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Mental health and suicide in former professional soccer players
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  • Published on:
    Response to: Mental health and suicide in former professional soccer players
    • Adam J White, Lecturer Oxford Brookes University
    • Other Contributors:
      • Alan Pearce, Associate Professor
      • Jo Batey, Senior Fellow
      • Keith D Parry, Senior Lecturer
      • Gary Turner, PhD Student
      • Eric Anderson, Professor

    Russell et al. (1) published a retrospective cohort study with a population of former professional soccer players with known high neurodegenerative mortality. Findings showed that they are at lower risk of common mental health disorders and have lower rates of suicide than a matched general population. These findings are surprising and different from previous studies, which have used first-hand clinical accounts of ex-athletes who have lived with neurodegeneration (1). We suggest there may be reasons for this disparity and welcome critical dialogue with the authors of this research.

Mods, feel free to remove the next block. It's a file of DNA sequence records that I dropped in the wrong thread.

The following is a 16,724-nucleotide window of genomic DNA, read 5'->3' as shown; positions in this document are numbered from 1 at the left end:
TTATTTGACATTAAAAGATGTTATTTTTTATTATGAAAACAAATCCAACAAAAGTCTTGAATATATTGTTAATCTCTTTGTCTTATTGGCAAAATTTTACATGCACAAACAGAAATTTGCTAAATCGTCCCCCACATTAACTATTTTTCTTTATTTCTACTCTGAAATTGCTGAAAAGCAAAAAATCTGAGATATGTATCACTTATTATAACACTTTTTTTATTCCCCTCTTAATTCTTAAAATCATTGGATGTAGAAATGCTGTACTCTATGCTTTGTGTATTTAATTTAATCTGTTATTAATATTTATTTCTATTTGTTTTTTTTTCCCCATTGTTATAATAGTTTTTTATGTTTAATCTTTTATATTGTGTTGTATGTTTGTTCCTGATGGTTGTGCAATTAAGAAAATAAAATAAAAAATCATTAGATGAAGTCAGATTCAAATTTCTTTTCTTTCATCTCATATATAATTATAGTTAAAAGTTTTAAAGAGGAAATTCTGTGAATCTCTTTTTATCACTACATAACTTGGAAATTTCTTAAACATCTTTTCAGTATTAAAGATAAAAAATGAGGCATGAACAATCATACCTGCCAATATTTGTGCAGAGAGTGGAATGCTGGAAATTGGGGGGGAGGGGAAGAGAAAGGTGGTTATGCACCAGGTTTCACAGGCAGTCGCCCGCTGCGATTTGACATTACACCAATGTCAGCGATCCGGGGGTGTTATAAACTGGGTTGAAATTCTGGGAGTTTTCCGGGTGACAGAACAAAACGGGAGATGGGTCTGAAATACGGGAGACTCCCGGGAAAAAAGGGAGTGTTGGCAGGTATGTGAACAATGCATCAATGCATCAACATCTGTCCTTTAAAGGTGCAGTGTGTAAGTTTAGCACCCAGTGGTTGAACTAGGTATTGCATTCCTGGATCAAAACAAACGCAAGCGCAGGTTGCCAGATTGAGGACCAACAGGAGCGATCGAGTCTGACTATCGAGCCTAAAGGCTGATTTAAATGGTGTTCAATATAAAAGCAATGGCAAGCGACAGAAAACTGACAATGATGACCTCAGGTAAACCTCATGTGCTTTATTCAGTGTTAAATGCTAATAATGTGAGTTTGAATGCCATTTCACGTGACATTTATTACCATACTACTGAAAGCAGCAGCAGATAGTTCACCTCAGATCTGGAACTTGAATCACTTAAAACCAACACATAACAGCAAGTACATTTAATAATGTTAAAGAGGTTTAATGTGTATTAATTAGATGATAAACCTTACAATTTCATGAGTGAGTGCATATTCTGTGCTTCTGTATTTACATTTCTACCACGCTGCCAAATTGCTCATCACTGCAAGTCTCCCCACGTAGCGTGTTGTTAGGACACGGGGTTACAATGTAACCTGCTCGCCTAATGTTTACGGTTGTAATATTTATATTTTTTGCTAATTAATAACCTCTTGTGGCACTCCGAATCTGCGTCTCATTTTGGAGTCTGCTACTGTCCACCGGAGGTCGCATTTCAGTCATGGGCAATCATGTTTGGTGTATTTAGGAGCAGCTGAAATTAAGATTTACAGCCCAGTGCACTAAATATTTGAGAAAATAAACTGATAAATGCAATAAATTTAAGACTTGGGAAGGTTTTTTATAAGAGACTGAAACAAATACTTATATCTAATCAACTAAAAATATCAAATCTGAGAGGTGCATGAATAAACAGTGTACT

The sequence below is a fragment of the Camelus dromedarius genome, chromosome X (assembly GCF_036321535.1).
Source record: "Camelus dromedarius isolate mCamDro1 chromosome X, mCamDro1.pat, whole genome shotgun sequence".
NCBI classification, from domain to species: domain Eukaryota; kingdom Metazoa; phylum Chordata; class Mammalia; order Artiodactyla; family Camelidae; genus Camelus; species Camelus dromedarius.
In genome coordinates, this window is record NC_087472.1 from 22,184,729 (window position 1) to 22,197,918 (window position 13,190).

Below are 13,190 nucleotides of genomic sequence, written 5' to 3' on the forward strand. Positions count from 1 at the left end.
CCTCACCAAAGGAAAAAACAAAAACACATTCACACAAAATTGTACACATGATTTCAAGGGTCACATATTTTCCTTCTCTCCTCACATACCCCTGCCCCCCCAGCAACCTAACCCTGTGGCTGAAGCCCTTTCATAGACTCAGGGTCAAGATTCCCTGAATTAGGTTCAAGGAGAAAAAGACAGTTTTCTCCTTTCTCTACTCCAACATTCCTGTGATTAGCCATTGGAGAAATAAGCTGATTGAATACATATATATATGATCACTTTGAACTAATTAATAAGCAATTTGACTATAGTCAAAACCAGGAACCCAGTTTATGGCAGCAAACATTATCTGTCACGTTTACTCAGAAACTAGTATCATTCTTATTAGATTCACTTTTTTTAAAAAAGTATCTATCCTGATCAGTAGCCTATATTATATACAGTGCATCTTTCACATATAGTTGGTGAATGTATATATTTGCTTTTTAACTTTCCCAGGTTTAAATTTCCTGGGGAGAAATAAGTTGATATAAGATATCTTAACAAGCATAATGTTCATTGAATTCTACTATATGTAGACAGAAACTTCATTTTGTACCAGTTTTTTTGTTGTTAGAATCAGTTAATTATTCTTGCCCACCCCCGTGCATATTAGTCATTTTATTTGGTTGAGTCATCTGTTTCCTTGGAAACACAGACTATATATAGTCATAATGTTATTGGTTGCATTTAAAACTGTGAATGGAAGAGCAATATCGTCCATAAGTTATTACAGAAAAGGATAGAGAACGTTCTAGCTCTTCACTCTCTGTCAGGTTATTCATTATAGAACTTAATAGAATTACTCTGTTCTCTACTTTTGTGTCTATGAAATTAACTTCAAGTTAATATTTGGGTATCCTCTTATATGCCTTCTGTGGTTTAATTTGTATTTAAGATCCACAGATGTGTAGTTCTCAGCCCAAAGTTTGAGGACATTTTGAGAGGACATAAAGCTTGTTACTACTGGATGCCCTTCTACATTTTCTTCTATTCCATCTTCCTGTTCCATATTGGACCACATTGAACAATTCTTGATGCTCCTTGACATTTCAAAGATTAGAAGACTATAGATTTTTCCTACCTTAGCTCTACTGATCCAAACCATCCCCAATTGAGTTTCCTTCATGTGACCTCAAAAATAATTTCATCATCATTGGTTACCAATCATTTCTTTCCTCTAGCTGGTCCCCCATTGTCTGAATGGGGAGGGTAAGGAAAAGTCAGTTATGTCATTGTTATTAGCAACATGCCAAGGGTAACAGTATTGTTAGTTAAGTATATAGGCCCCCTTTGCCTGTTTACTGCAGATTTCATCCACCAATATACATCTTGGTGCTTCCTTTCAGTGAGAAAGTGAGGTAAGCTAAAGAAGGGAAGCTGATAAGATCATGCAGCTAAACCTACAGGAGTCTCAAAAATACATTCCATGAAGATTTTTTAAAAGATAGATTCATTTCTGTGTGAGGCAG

Cohort Comparison
    Russell et al. has compared their soccer cohort with a matched population cohort. However, the matched cohort may also include those who have experienced repetitive head impacts, such as amateur soccer players, rugby players or boxers. Therefore, the study represents differences of elite versus non-elite rather than sport versus non-sport. While Russell recognises the healthy worker effect (2), it may have a greater influence in this study than presented.

    Soccer Stoicism
    Men’s engagement in health-seeking behaviours has been a long-standing concern in health care and is often attributed to factors such as stigma, hypermasculinity and stoicism (3). Furthermore, working-class sports such as soccer, require the acceptance of pain, suffering, and physical risk, so these players are more likely to ‘suffer in silence’ than the general population (4). Give...

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    Conflict of Interest:
    None declared.